Chantelle Brown-Young Takes on 'America's Next Top Model,' Proving Vitiligo Can't Keep Her Down
When Chantelle Brown-Young was 4 years old, a white patch appeared on her stomach. She was diagnosed with the skin pigment disorder vitiligo, and over the next several years, she watched more white patches pop up all over her body. She was bullied, people called her names, and friends distanced themselves from her because their parents were concerned they’d “catch” it from her (even though vitiligo isn’t contagious). But she hasn’t let any of the hardship over the years stop her — and tonight, Young-Brown makes her debut on the 21st cycle of America’s Next Top Model .
According to the National Institute of Arthritis and Musculoskeletal and Skin Diseases, one to two million people in the United States have been diagnosed with vitiligo. Most people generally develop it before their 40th birthday, and it affects all races and sexes. Growing up was tough; the Toronto native told TODAY.com that she was called “cow” and “zebra” in middle and high school, and that puberty was even more difficult than usual. “You’re already having changes you don’t understand, plus this skin condition that I didn’t ask for that has to do with other people’s opinions and other people’s bullying.”
But then, at the age of 16, Brown-Young was discovered by a Toronto photographer who encouraged her to model. She began posting photos of her modeling on Instagram, which led to Tyra Banks herself catching notice of her — and in spite of the fact that the now-20-year-old was still relatively green, her assistant got in touch with her and asked her to compete. “I’d only been modeling for maybe a year before she found me, so I was pretty fresh,” Brown-Young said to People. “The fact that she wanted me so badly for her show will stick with me for the rest of my life.”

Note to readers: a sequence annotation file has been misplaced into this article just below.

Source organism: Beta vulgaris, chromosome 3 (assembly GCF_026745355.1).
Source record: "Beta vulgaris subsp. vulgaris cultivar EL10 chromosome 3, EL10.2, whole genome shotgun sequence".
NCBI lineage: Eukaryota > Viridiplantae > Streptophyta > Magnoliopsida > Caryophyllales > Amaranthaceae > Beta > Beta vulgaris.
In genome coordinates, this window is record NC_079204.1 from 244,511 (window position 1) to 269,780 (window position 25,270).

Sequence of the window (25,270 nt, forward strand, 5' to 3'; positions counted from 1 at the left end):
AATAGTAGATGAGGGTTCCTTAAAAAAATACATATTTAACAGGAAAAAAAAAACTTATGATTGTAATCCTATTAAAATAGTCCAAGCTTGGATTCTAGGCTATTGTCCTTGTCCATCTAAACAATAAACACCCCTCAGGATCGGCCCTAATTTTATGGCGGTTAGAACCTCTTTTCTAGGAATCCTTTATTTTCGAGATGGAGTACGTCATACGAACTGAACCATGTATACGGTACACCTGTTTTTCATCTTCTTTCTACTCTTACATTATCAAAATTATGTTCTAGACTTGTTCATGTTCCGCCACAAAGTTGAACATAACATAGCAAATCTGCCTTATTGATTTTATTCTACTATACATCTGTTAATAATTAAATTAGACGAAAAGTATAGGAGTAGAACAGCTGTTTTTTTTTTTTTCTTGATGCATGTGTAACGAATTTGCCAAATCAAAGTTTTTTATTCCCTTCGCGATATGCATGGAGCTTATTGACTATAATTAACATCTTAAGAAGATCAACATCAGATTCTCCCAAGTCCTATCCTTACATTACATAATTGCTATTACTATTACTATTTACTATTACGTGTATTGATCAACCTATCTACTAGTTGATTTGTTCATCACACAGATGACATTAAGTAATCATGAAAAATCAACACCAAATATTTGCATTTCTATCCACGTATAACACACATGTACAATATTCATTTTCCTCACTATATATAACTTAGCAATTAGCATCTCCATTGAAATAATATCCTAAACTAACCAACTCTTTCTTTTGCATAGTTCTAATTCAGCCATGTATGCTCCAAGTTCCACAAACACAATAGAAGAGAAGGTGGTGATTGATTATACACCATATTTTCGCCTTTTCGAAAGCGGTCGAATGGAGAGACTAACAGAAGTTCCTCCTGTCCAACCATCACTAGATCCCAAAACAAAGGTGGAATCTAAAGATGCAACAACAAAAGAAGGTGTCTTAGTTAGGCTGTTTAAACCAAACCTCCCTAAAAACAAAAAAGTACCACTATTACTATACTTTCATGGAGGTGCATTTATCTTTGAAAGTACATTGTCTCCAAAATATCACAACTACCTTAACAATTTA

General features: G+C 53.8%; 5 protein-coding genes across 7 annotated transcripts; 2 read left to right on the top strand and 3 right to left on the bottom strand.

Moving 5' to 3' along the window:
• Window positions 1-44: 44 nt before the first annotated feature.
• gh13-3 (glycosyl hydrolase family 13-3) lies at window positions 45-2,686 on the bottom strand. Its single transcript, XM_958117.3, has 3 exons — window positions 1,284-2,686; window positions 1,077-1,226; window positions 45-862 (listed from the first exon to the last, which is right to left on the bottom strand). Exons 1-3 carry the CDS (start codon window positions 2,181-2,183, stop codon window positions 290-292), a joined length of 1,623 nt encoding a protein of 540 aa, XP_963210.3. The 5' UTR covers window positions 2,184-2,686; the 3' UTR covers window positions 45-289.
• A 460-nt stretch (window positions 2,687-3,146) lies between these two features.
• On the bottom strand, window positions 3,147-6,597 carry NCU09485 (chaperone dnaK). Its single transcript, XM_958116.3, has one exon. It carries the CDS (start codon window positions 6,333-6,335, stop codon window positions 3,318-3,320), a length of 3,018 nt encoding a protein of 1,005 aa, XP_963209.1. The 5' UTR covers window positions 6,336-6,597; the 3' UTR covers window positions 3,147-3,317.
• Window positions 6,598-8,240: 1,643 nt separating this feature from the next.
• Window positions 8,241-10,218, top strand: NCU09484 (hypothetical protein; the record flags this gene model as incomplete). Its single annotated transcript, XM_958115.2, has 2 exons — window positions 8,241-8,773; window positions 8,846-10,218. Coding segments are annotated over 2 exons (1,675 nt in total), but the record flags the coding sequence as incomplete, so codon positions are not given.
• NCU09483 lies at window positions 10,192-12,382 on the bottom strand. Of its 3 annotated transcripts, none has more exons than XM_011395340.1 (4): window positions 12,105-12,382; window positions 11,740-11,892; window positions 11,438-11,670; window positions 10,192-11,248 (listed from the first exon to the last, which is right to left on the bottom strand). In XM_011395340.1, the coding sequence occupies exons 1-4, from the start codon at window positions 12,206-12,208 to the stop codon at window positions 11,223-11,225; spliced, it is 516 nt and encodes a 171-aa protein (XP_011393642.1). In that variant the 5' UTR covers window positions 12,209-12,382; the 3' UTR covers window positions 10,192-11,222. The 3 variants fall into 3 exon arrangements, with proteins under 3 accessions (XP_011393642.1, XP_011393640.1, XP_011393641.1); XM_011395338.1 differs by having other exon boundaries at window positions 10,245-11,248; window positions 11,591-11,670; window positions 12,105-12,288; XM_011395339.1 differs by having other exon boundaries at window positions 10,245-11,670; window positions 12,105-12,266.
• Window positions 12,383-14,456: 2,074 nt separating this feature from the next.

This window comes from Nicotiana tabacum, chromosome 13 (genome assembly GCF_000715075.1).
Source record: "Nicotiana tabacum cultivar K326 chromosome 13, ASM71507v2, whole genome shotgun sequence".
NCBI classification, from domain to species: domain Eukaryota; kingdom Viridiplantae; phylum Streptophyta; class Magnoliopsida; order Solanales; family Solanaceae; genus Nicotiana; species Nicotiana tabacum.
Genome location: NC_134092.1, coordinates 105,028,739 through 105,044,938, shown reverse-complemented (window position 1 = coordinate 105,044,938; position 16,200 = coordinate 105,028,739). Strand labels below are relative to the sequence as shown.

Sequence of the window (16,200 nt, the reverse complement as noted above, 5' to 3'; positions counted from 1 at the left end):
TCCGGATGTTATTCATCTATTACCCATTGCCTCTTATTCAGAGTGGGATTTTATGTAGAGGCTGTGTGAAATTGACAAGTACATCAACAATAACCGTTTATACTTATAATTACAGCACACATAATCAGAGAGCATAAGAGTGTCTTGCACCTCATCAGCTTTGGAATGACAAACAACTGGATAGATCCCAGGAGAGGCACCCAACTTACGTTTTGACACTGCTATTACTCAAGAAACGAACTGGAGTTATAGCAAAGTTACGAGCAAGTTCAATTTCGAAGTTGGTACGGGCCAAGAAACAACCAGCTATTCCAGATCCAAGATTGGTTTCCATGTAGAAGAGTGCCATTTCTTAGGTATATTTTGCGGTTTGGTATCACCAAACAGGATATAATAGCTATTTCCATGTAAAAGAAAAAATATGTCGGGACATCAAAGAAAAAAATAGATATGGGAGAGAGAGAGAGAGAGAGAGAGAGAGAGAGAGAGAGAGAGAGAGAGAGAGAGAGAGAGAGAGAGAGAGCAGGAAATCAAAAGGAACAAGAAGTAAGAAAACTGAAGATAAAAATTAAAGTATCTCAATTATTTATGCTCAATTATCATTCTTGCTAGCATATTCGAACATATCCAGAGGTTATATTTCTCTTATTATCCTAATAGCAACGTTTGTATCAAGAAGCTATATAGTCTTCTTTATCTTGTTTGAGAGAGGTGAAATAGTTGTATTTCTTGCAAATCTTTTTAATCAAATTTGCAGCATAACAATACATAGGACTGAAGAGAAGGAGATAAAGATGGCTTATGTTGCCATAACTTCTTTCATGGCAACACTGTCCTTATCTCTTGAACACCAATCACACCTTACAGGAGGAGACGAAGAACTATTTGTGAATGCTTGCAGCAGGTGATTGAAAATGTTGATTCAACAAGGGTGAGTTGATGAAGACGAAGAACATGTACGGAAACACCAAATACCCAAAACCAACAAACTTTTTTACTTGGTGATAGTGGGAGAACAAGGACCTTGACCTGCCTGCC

Brown-Young joins Cheri Lindsay of the recent Dermablend Camo Confessions campaign as an inspiration to those with vitiligo, as well as a whole host of other folks breaking down beauty boundaries. From body builder Blake Beckford, to Miss Idaho winner Sierra Sandison, to model Bethany Townsend, there’s a growing movement toward acceptance and celebration. As Bustle’s Tori Telfer noted in her piece about the Dermablend campaign, the message was that “the ‘real them’ is them, their entire personhood, and not simply their faces.” It’s about the whole package — which is what I think everyone from Brown-Young to Townsend are about. People are more than the sum of their parts, and all of this is proof of the fact.
Even without ANTM, Brown-Young is already making waves: Desigual announced on Aug. 4 that they had signed her as the face of its Autumn-Winter 2014 campaign. Why is the name connected with the campaign in the press release is Winnie Harlow? “Chantelle Winnie is my birth name. Chantelle Winnie Harlow, I call her my Sasha Fierce,” Brown-Young explained, calling up Beyonce’s alter-ego during a conversation with TODAY.com.
As Cheri Lindsay said in her Dermablend Camo Confession, “Can I still live with this and be successful? Hell yes.” Ayyyy-men.
Catch Chantelle Brown-Young on America’s Next Top Model tonight at 9 p.m. on the CW.